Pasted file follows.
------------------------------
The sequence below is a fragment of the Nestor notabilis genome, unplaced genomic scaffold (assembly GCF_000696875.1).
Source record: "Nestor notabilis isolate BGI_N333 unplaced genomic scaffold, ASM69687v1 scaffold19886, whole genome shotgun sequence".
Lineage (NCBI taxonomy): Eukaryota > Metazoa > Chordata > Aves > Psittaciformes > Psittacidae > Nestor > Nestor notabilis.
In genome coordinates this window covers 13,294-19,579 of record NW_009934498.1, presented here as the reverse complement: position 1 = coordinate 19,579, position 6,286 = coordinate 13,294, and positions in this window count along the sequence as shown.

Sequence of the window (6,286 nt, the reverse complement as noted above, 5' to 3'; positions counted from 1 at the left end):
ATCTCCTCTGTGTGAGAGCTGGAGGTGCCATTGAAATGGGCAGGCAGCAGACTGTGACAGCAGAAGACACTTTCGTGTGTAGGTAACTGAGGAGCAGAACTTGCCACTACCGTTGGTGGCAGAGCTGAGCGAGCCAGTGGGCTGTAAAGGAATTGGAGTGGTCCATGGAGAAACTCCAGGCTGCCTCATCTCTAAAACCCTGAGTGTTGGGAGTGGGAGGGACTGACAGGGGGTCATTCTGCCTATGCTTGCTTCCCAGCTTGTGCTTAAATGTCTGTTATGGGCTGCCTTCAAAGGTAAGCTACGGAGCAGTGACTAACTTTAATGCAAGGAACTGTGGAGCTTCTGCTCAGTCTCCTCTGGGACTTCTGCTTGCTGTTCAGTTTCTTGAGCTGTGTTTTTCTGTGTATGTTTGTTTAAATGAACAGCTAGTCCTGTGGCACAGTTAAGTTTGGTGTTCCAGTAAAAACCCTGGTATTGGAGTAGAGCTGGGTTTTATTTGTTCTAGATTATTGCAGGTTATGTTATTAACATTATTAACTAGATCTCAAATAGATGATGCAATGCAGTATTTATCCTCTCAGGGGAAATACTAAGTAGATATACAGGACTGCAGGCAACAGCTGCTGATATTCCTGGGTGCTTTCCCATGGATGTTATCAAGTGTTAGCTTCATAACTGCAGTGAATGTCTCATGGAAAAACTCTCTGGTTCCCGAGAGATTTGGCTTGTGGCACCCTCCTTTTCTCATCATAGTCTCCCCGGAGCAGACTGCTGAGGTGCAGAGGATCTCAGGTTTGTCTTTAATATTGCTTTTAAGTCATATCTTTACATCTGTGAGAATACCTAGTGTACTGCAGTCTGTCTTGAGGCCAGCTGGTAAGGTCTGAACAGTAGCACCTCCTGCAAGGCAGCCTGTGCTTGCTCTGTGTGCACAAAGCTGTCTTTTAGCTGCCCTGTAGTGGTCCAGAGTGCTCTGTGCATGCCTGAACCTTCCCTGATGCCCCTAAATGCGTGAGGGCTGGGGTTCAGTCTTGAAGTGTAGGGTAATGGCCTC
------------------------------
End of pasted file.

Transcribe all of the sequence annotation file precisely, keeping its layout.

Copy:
The sequence below is a fragment of the Nestor notabilis genome, unplaced genomic scaffold (assembly GCF_000696875.1).
Source record: "Nestor notabilis isolate BGI_N333 unplaced genomic scaffold, ASM69687v1 scaffold19886, whole genome shotgun sequence".
Lineage (NCBI taxonomy): Eukaryota > Metazoa > Chordata > Aves > Psittaciformes > Psittacidae > Nestor > Nestor notabilis.
In genome coordinates this window covers 13,294-19,579 of record NW_009934498.1, presented here as the reverse complement: position 1 = coordinate 19,579, position 6,286 = coordinate 13,294, and positions in this window count along the sequence as shown.

Sequence of the window (6,286 nt, the reverse complement as noted above, 5' to 3'; positions counted from 1 at the left end):
ATCTCCTCTGTGTGAGAGCTGGAGGTGCCATTGAAATGGGCAGGCAGCAGACTGTGACAGCAGAAGACACTTTCGTGTGTAGGTAACTGAGGAGCAGAACTTGCCACTACCGTTGGTGGCAGAGCTGAGCGAGCCAGTGGGCTGTAAAGGAATTGGAGTGGTCCATGGAGAAACTCCAGGCTGCCTCATCTCTAAAACCCTGAGTGTTGGGAGTGGGAGGGACTGACAGGGGGTCATTCTGCCTATGCTTGCTTCCCAGCTTGTGCTTAAATGTCTGTTATGGGCTGCCTTCAAAGGTAAGCTACGGAGCAGTGACTAACTTTAATGCAAGGAACTGTGGAGCTTCTGCTCAGTCTCCTCTGGGACTTCTGCTTGCTGTTCAGTTTCTTGAGCTGTGTTTTTCTGTGTATGTTTGTTTAAATGAACAGCTAGTCCTGTGGCACAGTTAAGTTTGGTGTTCCAGTAAAAACCCTGGTATTGGAGTAGAGCTGGGTTTTATTTGTTCTAGATTATTGCAGGTTATGTTATTAACATTATTAACTAGATCTCAAATAGATGATGCAATGCAGTATTTATCCTCTCAGGGGAAATACTAAGTAGATATACAGGACTGCAGGCAACAGCTGCTGATATTCCTGGGTGCTTTCCCATGGATGTTATCAAGTGTTAGCTTCATAACTGCAGTGAATGTCTCATGGAAAAACTCTCTGGTTCCCGAGAGATTTGGCTTGTGGCACCCTCCTTTTCTCATCATAGTCTCCCCGGAGCAGACTGCTGAGGTGCAGAGGATCTCAGGTTTGTCTTTAATATTGCTTTTAAGTCATATCTTTACATCTGTGAGAATACCTAGTGTACTGCAGTCTGTCTTGAGGCCAGCTGGTAAGGTCTGAACAGTAGCACCTCCTGCAAGGCAGCCTGTGCTTGCTCTGTGTGCACAAAGCTGTCTTTTAGCTGCCCTGTAGTGGTCCAGAGTGCTCTGTGCATGCCTGAACCTTCCCTGATGCCCCTAAATGCGTGAGGGCTGGGGTTCAGTCTTGAAGTGTAGGGTAATGGCCTC